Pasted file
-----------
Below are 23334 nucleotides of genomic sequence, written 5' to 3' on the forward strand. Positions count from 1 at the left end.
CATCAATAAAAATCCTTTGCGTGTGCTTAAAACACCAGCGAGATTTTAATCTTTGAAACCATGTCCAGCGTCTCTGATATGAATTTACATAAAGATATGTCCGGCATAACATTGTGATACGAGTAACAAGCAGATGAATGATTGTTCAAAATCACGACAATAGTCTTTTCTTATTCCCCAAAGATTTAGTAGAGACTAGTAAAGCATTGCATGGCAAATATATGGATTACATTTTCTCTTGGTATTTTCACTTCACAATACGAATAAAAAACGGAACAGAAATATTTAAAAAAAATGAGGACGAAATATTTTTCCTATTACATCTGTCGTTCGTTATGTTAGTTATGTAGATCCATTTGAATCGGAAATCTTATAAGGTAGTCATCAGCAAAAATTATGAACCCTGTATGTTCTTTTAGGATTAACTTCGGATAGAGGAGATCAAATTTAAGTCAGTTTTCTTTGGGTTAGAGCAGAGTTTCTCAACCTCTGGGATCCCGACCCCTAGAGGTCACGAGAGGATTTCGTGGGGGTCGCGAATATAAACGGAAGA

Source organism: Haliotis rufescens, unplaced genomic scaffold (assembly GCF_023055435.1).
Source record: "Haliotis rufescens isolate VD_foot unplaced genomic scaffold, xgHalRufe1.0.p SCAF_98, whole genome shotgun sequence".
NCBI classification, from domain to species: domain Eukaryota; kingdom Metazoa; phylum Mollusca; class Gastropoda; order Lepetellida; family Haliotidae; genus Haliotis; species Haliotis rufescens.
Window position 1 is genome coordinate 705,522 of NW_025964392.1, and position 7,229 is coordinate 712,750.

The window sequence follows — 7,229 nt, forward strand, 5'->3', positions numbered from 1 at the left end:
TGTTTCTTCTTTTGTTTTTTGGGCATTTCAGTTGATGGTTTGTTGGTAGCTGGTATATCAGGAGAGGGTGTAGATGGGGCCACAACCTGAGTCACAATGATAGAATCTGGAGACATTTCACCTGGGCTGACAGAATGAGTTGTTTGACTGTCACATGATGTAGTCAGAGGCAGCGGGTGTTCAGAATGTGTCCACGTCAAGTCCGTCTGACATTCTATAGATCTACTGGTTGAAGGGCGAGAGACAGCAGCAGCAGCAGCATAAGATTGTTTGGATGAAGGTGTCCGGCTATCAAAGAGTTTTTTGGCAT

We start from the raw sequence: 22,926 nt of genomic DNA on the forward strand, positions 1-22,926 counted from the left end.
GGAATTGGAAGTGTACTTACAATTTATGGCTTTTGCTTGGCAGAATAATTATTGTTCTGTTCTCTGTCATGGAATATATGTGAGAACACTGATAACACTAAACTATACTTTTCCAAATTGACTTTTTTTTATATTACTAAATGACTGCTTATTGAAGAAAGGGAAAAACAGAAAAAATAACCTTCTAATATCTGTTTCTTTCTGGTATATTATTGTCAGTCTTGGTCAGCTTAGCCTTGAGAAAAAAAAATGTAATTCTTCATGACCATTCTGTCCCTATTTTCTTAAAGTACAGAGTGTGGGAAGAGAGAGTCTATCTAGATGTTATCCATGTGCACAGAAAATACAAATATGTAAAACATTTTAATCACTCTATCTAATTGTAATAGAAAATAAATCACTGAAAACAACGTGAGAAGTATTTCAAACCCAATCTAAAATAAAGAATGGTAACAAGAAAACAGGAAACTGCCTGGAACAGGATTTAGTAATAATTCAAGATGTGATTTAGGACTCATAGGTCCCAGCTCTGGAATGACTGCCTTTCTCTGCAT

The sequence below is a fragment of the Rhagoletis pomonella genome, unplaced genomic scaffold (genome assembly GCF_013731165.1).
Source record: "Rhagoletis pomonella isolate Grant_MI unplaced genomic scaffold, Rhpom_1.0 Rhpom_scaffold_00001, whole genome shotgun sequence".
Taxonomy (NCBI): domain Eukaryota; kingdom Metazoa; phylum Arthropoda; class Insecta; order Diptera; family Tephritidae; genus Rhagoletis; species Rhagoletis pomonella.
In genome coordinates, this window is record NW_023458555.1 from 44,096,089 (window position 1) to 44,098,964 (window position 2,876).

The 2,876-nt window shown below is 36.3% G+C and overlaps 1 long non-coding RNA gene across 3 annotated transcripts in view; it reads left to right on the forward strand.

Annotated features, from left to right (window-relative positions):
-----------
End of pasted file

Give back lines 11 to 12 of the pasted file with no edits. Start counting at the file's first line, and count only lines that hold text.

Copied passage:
The sequence below is a fragment of the Rhagoletis pomonella genome, unplaced genomic scaffold (genome assembly GCF_013731165.1).
Source record: "Rhagoletis pomonella isolate Grant_MI unplaced genomic scaffold, Rhpom_1.0 Rhpom_scaffold_00001, whole genome shotgun sequence".